Prince Andrew faces 'dark future' when Charles takes the throne
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Royal expert Camilla Tominey revealed the sum was thought to be around that figure and claimed that the legal bill is being “partly footed” by the Queen. She spoke after Andrew, 61, agreed an out-of-court settlement with Ms Giuffre yesterday.
In the settlement, the Duke of York agreed to pay a “significant” but undisclosed sum and accepted that the 38-year-old had suffered as a victim of abuse.
He made no admission of liability and has always vehemently denied the allegations that they had sex after she had been trafficed by dead paedophile Jeffrey Epstein.
Commenting on the momentous end to the civil case – which was filed through a New York court – Ms Tominey said the “true cost” to Andrew’s reputation “remains incalculable”.
Writing in the Telegraph, she added: “We will probably never know exactly how much it took to make the Virginia Giuffre case finally go away once and for all.
“But a clue to the significant size of the sum was hidden in a comment David Boies, Ms Giuffre’s lawyer, made to my colleague Celia Walden in January.
“Adamant that it wasn’t about the money for his client but ‘holding Prince Andrew to account’, Mr Boies chose his words carefully as he admitted: ‘If you had a settlement that was large enough to be, in effect, a vindication, then it’s something we would obviously look at’.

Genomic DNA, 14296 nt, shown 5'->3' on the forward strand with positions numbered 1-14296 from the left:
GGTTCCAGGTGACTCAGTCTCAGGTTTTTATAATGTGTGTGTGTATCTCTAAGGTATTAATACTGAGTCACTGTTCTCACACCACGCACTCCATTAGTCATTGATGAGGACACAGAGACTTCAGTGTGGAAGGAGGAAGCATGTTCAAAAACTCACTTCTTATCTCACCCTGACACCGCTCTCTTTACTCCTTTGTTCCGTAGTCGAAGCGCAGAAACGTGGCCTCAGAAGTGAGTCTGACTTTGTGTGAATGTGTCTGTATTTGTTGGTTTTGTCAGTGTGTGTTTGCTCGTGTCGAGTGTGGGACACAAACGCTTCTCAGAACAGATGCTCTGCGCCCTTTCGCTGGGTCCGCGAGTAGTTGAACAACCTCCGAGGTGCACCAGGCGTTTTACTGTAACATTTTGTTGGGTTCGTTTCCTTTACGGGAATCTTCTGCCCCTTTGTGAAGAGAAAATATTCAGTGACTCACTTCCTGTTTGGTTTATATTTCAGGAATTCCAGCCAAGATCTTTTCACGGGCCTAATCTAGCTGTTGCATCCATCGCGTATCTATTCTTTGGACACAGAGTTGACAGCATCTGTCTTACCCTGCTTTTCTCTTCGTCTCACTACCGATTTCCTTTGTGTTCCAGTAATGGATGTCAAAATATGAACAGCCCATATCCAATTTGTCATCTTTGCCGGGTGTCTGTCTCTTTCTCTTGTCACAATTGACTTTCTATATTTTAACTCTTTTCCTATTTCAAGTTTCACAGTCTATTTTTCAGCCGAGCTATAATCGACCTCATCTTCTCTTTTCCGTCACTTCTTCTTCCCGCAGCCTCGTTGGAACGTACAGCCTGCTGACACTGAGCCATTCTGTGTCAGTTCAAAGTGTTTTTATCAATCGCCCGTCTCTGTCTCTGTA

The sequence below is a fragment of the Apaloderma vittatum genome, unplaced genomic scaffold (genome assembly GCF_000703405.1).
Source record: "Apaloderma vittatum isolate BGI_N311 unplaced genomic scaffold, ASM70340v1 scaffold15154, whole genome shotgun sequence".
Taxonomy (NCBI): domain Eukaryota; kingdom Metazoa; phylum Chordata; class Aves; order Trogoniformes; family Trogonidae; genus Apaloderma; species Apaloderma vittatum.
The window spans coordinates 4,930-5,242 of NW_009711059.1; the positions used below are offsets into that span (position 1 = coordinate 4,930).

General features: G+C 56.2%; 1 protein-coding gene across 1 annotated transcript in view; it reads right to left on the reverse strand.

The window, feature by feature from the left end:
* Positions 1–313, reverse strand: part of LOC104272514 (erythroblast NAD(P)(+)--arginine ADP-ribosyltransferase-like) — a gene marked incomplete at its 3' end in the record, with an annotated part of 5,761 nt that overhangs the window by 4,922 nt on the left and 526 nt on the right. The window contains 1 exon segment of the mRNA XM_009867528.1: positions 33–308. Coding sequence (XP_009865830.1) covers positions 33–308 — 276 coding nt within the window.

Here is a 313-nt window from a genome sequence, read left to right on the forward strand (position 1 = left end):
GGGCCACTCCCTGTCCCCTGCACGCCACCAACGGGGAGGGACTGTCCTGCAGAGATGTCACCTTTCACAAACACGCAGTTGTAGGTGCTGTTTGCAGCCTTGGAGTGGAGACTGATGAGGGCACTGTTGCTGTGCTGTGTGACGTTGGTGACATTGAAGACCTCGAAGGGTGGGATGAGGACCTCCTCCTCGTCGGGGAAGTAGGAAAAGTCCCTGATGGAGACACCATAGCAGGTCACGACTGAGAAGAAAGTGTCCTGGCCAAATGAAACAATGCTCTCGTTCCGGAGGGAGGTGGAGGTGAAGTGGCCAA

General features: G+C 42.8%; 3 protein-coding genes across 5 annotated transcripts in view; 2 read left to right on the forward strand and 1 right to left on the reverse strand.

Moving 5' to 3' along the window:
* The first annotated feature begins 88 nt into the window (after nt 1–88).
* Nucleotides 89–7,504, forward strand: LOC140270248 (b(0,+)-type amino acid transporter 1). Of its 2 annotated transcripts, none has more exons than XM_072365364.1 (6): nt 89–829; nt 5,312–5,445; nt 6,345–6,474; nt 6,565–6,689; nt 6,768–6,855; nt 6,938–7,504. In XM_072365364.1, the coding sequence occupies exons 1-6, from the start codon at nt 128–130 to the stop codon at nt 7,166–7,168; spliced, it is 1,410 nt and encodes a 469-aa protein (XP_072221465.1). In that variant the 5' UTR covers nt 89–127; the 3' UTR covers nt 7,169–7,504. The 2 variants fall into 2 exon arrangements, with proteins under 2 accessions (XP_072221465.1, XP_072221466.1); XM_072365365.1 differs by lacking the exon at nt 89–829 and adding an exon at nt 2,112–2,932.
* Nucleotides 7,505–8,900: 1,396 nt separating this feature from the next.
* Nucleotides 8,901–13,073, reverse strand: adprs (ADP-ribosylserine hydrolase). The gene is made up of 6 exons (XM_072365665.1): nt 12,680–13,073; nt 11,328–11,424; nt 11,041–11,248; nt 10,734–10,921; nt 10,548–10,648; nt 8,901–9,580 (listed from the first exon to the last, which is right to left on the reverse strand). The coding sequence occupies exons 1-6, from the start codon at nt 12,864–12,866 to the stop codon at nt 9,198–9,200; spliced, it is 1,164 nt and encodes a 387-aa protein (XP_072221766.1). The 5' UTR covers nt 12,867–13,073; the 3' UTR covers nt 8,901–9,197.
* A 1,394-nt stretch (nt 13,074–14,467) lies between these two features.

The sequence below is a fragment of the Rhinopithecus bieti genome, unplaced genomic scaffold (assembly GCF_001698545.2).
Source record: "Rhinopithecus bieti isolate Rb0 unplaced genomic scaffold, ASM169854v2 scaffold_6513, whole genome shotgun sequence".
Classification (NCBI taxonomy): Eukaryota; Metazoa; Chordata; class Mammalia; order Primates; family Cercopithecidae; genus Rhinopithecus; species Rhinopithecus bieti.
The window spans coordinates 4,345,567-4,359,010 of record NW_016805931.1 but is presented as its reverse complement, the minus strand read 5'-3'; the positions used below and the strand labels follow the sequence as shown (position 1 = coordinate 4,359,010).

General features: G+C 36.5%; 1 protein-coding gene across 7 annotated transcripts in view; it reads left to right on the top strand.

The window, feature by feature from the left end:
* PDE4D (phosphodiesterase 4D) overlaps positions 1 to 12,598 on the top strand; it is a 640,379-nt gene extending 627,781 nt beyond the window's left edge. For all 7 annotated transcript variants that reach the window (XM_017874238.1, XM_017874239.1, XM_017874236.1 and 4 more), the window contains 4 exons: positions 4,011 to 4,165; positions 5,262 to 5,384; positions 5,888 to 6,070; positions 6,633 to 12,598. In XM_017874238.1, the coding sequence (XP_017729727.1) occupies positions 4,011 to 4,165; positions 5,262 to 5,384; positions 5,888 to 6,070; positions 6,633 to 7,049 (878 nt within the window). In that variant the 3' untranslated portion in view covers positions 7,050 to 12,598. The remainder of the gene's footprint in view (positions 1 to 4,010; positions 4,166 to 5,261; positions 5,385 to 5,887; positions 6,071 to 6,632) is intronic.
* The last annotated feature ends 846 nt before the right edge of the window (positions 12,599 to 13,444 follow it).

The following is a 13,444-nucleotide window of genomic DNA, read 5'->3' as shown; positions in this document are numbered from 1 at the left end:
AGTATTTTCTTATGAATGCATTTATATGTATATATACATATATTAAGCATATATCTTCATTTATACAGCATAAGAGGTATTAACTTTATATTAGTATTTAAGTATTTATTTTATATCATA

“Ms Giuffre had wanted an apology, but the lack of any admission of guilt on the Duke of York’s behalf suggests that the 61-year-old’s new-found freedom from a jury trial has come at a significant price.
“Whatever the legal bill, which is being partly footed by the Queen, the true cost to the reputation of the ninth-in-line to the throne remains incalculable.”
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Despite the settlement, she claimed that Andrew could still be drawn into an ongoing FBI investigation in Epstein and his accomplice Ghislaine Maxwell’s crimes.
Maxwell is currently in a US prison after being convicted of child sex trafficking and other offences in connection Epstein in December.
US authorities still want to speak to Andrew as a witness in the case and the “settlement will arguably do nothing to stop that”, she wrote.
In a carefully-worded statement released to coincide with the settlement, Andrew said he now “regrets for his association with Epstein”.
He also insisted he “never intended to malign Mrs Giuffre’s character” and “commended” her “bravery”.
Buckingham Palace has been contacted for comment.
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